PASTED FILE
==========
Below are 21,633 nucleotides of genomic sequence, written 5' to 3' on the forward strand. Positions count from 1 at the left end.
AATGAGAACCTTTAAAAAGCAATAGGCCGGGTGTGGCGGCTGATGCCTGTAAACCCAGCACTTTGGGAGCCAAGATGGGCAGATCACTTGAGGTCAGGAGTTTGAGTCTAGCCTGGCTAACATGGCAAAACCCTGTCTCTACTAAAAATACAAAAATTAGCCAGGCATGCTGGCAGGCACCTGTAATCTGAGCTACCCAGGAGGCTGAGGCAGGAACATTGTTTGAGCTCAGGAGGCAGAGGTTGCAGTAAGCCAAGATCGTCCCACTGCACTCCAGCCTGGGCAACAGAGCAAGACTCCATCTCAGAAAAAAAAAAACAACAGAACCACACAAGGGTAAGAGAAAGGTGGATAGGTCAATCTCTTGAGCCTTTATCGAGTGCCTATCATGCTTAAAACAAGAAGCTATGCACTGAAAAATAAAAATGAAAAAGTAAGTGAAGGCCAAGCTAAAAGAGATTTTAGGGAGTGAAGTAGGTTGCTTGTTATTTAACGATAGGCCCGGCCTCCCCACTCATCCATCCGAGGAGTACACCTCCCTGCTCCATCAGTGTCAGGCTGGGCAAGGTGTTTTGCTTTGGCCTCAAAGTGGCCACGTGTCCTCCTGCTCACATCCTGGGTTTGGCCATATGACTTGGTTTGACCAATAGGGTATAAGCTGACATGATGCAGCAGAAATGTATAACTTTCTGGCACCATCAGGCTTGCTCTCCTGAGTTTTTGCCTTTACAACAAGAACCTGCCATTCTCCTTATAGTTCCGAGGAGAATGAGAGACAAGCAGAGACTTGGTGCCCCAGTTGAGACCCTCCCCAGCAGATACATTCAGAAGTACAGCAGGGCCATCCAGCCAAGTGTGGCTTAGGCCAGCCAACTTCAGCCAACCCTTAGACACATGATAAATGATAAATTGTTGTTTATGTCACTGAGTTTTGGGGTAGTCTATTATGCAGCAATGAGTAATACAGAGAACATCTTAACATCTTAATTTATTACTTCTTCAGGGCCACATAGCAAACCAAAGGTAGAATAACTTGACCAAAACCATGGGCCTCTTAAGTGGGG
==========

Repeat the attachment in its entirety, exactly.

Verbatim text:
Below are 21,633 nucleotides of genomic sequence, written 5' to 3' on the forward strand. Positions count from 1 at the left end.
AATGAGAACCTTTAAAAAGCAATAGGCCGGGTGTGGCGGCTGATGCCTGTAAACCCAGCACTTTGGGAGCCAAGATGGGCAGATCACTTGAGGTCAGGAGTTTGAGTCTAGCCTGGCTAACATGGCAAAACCCTGTCTCTACTAAAAATACAAAAATTAGCCAGGCATGCTGGCAGGCACCTGTAATCTGAGCTACCCAGGAGGCTGAGGCAGGAACATTGTTTGAGCTCAGGAGGCAGAGGTTGCAGTAAGCCAAGATCGTCCCACTGCACTCCAGCCTGGGCAACAGAGCAAGACTCCATCTCAGAAAAAAAAAAACAACAGAACCACACAAGGGTAAGAGAAAGGTGGATAGGTCAATCTCTTGAGCCTTTATCGAGTGCCTATCATGCTTAAAACAAGAAGCTATGCACTGAAAAATAAAAATGAAAAAGTAAGTGAAGGCCAAGCTAAAAGAGATTTTAGGGAGTGAAGTAGGTTGCTTGTTATTTAACGATAGGCCCGGCCTCCCCACTCATCCATCCGAGGAGTACACCTCCCTGCTCCATCAGTGTCAGGCTGGGCAAGGTGTTTTGCTTTGGCCTCAAAGTGGCCACGTGTCCTCCTGCTCACATCCTGGGTTTGGCCATATGACTTGGTTTGACCAATAGGGTATAAGCTGACATGATGCAGCAGAAATGTATAACTTTCTGGCACCATCAGGCTTGCTCTCCTGAGTTTTTGCCTTTACAACAAGAACCTGCCATTCTCCTTATAGTTCCGAGGAGAATGAGAGACAAGCAGAGACTTGGTGCCCCAGTTGAGACCCTCCCCAGCAGATACATTCAGAAGTACAGCAGGGCCATCCAGCCAAGTGTGGCTTAGGCCAGCCAACTTCAGCCAACCCTTAGACACATGATAAATGATAAATTGTTGTTTATGTCACTGAGTTTTGGGGTAGTCTATTATGCAGCAATGAGTAATACAGAGAACATCTTAACATCTTAATTTATTACTTCTTCAGGGCCACATAGCAAACCAAAGGTAGAATAACTTGACCAAAACCATGGGCCTCTTAAGTGGGG